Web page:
Another favorite moment during the sequence was the debut of Kenshin’s Ouki(ultimate attack), the Amakakeru Ryu No Hirameki. Despite the slight deviation with the said attack(the left foot becoming a stable support for the rushing right foot), the finality of it was resounding, and nasty even. It made the absence of the similarly legendary move Kuzu Ryu Sen unnoticed.

The sequence was also a showcase of heroes. Each one of them were able to strut their best under the spotlight. The music raised the stakes even higher, as you see the four of them belting attacks and throwing their bodies to stop a monstrous foe. A fan can say, it is the best ten minutes in an action flick.


In conclusion, Rurouni Kenshin: The Legend Ends proved itself as the greatest anime-to-movie adaptation there is, and places itself alongside well beloved movies in the pantheon of classics. There’s more beyond the flashy sequences, over the top production value, and grounded story that would reel the viewer in. Definitely the conclusion we all deserved, or is it?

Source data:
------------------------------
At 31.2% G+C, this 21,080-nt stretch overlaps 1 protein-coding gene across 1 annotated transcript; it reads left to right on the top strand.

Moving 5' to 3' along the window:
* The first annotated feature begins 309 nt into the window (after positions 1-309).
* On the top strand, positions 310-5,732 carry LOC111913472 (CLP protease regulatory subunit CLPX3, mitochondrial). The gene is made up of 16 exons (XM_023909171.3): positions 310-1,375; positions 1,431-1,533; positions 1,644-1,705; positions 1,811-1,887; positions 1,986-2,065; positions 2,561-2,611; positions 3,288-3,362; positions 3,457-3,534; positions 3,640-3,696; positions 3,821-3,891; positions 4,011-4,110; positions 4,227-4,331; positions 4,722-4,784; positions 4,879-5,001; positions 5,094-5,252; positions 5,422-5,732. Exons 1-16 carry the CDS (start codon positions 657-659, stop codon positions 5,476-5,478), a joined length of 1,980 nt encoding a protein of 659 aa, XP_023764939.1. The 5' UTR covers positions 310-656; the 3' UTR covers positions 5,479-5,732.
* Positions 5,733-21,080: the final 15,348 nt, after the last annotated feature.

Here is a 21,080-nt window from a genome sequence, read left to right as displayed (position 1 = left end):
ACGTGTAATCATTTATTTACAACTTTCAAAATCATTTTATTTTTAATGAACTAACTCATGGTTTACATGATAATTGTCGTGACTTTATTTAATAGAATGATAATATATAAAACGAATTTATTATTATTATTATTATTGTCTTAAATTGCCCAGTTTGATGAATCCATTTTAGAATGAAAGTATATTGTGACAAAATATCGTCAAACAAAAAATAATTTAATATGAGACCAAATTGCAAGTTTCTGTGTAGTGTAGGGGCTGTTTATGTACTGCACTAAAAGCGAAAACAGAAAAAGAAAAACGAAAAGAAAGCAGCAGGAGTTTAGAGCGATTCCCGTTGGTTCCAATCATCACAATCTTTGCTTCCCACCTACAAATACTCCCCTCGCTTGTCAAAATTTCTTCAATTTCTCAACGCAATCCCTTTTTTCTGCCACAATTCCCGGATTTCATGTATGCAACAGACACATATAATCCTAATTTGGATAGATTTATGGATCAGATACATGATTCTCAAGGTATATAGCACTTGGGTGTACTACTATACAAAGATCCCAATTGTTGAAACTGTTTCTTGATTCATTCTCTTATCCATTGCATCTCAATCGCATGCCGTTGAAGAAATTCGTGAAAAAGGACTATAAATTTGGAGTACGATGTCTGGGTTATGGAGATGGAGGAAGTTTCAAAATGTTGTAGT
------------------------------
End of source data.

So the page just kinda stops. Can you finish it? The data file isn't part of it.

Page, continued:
Perhaps only time can tell. Perhaps.

Farewell for now, Kenshin. Til' we meet again.

Farewell for now, Kenshin. Til’ we meet again.

Special thanks to Warner Bros. Pictures Philippines for the invite. Catch it on theaters now!

Yuri Mangahas

Yuri is magnanimously juggling between two managerial jobs: A technical manager position for an advertising/copy-writing company, and an associate editorial position for a fashion and lifestyle magazine. Nevertheless, he still finds time taking photos and seeking for geek nirvana.